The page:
Movies that are slightly off.
Thief... Liar... Cheat... she was all of these and he knew it!
Marnie is a beautiful kleptomaniac who is in love with businessman Mark Rutland. Marnie who is a compulsive thief is being watched by her new boss Mark who suspects her of stealing from him and thus decides to blackmail her in the most unusual way. A psychological thriller from Alfred Hitchcock based on a novel of the same name by Winston Graham.
Marnie bleeds like an open wound, but you cannot die from this injury. The blood keeps spilling and spilling until it becomes the background of your life and informs your own existence. There's no patching up, moving on and healing so you dig and dig into your own flesh until you're more wound than person and any small prick can cause the blood to overflow once more. Marnie has never known another feeling her entire life.
Throughout his decades-spanning career, Alfred Hitchcock has given us some of the finest thrillers in cinema that have wildly entertained critics & viewers alike, but Marnie is unfortunately not one of them. It's a tad overlong with a bit messy plot for a psychological thriller & although it has its little moments, it ultimately remains a disappointing experience for the most part.
Marnie tells the story of the troubled titular character who is a habitual thief & liar and has some serious psychological problems. After she is caught by her boss while trying to steal from her latest place of employment, he forces her to marry him despite her uneasy behaviour and, after finding out about her traumatic past, helps her to confront…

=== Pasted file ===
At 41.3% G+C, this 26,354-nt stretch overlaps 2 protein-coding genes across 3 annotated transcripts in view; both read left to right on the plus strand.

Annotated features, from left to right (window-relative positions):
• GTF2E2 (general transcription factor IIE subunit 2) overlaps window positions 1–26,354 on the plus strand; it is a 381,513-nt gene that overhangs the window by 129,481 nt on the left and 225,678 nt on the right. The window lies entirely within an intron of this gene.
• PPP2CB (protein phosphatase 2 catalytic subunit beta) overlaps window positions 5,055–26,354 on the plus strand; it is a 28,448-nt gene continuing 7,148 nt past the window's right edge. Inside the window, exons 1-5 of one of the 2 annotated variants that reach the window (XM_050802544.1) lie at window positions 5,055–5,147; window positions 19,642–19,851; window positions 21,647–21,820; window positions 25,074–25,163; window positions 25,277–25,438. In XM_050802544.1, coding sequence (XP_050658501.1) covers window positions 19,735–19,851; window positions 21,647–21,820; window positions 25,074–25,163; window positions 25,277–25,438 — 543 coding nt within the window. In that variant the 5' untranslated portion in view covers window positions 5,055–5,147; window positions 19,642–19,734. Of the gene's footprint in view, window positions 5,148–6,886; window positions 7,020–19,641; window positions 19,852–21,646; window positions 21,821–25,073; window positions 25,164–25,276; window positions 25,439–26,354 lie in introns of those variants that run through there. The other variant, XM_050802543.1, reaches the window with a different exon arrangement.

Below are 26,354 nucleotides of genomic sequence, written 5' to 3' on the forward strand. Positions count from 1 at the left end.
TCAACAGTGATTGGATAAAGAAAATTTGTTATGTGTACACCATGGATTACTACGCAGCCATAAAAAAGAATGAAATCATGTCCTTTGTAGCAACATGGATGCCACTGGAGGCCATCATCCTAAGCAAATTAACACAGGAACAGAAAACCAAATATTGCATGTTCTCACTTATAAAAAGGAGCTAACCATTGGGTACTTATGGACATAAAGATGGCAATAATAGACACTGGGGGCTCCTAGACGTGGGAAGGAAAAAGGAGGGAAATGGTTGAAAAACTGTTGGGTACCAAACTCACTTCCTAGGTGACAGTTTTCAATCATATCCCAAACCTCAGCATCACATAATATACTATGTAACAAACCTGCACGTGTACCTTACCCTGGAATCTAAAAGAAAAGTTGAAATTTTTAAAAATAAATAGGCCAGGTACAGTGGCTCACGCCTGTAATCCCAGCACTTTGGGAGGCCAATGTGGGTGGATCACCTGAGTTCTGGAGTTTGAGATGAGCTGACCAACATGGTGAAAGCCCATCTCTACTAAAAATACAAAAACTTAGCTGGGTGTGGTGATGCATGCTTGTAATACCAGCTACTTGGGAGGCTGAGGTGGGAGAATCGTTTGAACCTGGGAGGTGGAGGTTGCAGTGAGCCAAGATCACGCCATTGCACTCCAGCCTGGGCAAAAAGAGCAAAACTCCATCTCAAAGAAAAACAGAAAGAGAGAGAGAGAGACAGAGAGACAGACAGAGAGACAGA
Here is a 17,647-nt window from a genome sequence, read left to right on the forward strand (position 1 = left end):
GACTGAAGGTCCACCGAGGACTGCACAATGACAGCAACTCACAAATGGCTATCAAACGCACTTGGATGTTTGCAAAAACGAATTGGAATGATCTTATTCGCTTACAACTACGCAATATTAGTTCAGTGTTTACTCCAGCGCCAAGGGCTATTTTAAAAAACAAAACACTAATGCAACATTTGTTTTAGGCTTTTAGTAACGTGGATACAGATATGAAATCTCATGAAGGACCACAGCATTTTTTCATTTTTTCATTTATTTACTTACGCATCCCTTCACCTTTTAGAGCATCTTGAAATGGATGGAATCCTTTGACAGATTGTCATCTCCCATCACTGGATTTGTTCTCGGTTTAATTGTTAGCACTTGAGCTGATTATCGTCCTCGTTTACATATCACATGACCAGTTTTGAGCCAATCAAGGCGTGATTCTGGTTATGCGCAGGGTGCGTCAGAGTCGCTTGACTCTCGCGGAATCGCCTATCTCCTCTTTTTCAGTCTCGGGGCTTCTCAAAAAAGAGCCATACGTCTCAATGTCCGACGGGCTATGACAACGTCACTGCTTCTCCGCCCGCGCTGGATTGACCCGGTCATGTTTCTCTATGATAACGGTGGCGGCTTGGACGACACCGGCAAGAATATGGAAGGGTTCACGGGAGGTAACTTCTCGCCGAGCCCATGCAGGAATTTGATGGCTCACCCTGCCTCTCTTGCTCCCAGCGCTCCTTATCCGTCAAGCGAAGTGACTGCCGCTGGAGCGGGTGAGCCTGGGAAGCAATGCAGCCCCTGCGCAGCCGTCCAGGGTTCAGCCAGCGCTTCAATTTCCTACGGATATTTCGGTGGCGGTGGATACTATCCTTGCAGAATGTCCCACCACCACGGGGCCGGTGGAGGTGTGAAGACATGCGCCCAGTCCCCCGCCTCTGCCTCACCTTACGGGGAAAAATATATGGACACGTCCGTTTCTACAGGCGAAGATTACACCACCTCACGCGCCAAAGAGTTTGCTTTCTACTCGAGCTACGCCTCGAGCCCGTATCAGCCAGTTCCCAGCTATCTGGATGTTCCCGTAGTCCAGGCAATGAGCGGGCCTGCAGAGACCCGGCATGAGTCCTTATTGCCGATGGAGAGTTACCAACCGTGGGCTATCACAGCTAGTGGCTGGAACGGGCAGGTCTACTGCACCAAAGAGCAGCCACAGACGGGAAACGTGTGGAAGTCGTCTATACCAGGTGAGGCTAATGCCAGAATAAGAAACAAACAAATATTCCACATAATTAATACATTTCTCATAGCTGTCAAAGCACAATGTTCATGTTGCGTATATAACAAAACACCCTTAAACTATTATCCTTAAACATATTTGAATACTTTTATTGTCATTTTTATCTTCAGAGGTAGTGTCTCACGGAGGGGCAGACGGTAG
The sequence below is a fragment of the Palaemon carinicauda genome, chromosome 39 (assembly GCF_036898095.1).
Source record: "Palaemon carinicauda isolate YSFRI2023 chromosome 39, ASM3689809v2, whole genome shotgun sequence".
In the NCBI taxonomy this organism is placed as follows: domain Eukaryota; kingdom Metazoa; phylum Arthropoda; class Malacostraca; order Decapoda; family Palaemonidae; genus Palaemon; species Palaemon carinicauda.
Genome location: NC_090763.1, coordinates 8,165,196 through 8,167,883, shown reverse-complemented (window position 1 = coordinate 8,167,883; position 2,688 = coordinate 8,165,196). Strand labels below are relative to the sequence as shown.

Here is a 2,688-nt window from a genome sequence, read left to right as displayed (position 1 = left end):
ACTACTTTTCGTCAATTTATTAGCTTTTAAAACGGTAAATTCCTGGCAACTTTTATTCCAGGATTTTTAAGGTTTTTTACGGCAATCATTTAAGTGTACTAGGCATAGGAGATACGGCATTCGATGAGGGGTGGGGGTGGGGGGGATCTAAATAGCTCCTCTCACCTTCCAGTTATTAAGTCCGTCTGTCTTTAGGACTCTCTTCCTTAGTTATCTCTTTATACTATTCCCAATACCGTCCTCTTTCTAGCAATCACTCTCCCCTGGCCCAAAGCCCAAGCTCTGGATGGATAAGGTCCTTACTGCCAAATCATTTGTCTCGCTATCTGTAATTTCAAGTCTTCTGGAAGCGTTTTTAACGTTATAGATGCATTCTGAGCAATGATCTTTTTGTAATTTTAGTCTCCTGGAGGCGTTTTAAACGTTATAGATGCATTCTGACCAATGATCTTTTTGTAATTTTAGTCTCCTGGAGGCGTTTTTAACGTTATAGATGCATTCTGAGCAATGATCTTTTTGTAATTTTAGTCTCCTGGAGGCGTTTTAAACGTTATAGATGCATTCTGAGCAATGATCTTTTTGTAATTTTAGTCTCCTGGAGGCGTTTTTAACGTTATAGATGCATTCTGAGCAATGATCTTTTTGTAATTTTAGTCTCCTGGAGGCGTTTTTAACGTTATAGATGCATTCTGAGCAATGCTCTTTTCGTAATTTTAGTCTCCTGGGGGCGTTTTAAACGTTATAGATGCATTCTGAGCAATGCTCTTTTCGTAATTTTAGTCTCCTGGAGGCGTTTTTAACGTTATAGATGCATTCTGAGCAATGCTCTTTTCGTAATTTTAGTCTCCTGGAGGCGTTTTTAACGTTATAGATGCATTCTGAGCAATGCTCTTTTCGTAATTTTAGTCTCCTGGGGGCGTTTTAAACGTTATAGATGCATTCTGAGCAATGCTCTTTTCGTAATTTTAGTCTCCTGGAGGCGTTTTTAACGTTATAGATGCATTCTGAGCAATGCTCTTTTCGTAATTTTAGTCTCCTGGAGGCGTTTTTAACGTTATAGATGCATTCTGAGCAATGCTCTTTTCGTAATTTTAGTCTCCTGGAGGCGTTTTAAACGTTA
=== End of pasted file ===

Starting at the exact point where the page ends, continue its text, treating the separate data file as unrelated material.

There are those that believe that Marnie was Hitchcock's final masterpiece - but it really wasn't.
A complex melodrama that attempts to tackle several different subjects at once, it never really makes any of them interesting enough to care much about them. The one or two of them that look as though they could be very interesting are not elaborated on at all or end up being dropped altogether. Marnie is a maddening film that ends up feeling more like Hitchcock biting off more than he can chew.
He had proved that he could tackle complex and well-woven relationship drama-thrillers with Vertigo but there is a feeling of…
Occupies a spot almost precisely halfway between the warped glory of Vertigo and the leaden idiocy of Spellbound. I know some folks argue that we're supposed to embrace the latter in this instance, viewing Marnie's repressed trauma as a correlative to (e.g.) the Expressionistic matte painting at the end of her childhood street, but one of my many failings is an inability to take seriously any psychological case study rooted entirely in a single slice of backstory that Explains Everything. (As a counterexample, think of how the final scene of Exotica complicates that template. Or, hell, think of Vertigo itself, which gives you the traumatic incident right up front and doesn't pretend it has any bearing on Scottie's mania.)…